Weekdays are no different. Visit on a Tuesday and you’ll see a lively school community: students walking back and forth from the church in their uniforms (daily Mass is compulsory), and high schoolers suiting up for six-man football practice. The Mass itself is reverent and solemn, what conservative Catholics might call the “Novus Ordo, rightly understood.” St. Mary’s is not a “trad” utopia. There is no Latin Mass on the schedule. Rather, the liturgy is practical—appreciative of the Church’s history and tradition, but also cognizant of the era in which it exists and the parishioners it serves.

Most remarkable, however, is that none of this existed five years ago. When I first walked through the doors of St. Mary’s as an undergraduate at the University of Texas, the interior was subdued. The marble floors were covered by musty carpeting. Choir equipment (including a drum set) was stacked at the front of the church. The hardwood confessionals were slated to be torn out. The organ was collecting cobwebs. St. Mary’s was, in fact, a dying rural Catholic parish, smothered by sixties interior design and slowly fading into history. Still, behind the scenes, change was afoot.

Led by Heidi Altman, a convicted mom and seasoned educator, the financially-strapped parochial school was converted to the classical model. At a time when many Catholic schools were secularizing, St. Mary’s went the opposite direction, attracting droves of families seeking an authentic religious education. Enrollment has only increased since.

After this influx of new students, St. Mary’s next turned to building a community that both welcomed and incentivized large families. The church launched new initiatives: multiple sacrament times for busy parents, a new cry room, and adult faith formation courses among them. St. Mary’s became a place families wanted to go, a source of community for parents and children alike.

Finally came a renovation—or rather rediscovery—of the church’s old interior and an overhaul of the music ministry. This is where I came in: I was recruited to accompany the liturgy and lead the choir on a keyboard until the organ was repaired. It was an uphill climb at first. Serious choirs do not grow up overnight. But as we improved, the congregation came to love the organ and reverent hymns.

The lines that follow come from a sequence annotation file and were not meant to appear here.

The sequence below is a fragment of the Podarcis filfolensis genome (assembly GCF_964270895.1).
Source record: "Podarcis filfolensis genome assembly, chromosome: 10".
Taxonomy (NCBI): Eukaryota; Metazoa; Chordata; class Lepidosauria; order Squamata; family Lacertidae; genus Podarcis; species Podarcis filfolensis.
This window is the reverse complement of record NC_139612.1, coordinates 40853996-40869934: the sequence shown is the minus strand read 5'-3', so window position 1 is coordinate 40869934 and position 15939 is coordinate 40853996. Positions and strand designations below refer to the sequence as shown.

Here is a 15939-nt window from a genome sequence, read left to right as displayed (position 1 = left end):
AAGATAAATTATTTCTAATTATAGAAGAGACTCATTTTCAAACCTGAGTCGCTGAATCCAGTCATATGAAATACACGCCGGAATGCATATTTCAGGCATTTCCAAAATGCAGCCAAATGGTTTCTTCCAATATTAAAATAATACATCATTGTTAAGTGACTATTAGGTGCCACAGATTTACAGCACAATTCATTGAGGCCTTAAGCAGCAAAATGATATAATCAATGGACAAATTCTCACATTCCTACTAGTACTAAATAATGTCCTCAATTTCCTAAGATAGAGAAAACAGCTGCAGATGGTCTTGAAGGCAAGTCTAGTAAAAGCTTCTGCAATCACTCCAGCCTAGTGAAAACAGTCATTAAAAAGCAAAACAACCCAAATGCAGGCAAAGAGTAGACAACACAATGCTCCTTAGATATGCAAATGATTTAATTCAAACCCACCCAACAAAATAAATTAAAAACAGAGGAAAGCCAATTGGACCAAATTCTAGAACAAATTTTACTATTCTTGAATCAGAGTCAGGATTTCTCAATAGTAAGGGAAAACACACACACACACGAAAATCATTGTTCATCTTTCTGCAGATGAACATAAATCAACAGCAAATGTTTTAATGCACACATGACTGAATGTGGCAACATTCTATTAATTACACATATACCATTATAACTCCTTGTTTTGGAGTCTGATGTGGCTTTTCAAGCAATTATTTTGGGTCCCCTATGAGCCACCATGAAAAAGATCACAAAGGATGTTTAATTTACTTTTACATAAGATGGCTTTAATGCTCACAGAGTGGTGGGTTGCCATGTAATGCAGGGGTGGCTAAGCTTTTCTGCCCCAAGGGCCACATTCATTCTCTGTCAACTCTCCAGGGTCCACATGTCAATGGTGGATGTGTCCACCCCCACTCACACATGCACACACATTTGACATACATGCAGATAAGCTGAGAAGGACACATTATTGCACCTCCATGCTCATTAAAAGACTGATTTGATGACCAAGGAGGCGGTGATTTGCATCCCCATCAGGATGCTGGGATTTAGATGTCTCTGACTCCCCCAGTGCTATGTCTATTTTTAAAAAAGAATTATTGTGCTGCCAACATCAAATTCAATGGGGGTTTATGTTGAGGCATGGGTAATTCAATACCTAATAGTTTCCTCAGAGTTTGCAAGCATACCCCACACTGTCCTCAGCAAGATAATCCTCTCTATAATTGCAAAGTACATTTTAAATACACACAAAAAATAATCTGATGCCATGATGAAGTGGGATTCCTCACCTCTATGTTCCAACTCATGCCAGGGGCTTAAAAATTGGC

Bolstered by an ambitious capital campaign led by Fr. Keith Koehl, this musical shift became a catalyst for the church’s broader restoration project. In relatively short order, the organ was fixed, the ugly carpet removed, and the beautiful interior of St. Mary’s was once again revealed.

There is little about St. Mary's story that could not be replicated elsewhere. In post-conciliar style, this is a parishioner-driven transformation—no superstar clerics, Vatican decrees, or ideological rigidity. It is also quintessentially American—entrepreneurial action to build up faith and family. Yet the real genius of the transformation is in its simplicity. St. Mary's has simply sought to provide what the everyday Catholic needs: an orthodox religious education, a community welcoming to families, and a reverent liturgy. It turns out those things go a long way.

The broader questions surrounding Taylor’s future will continue to escalate. Amid the uncertainty, however, you can bet St. Mary’s will remain a welcome constant. So the next time you find yourself in Austin, take a short pilgrimage up to Taylor. The folks at St. Mary’s would be more than happy to meet you.

Samuel D. Samson is the Director of Strategic Partnerships at American Moment and an M.A. student at Hillsdale College’s Van Andel School of Government in Washington, D.C.

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Photo courtesy of Samuel D. Samson.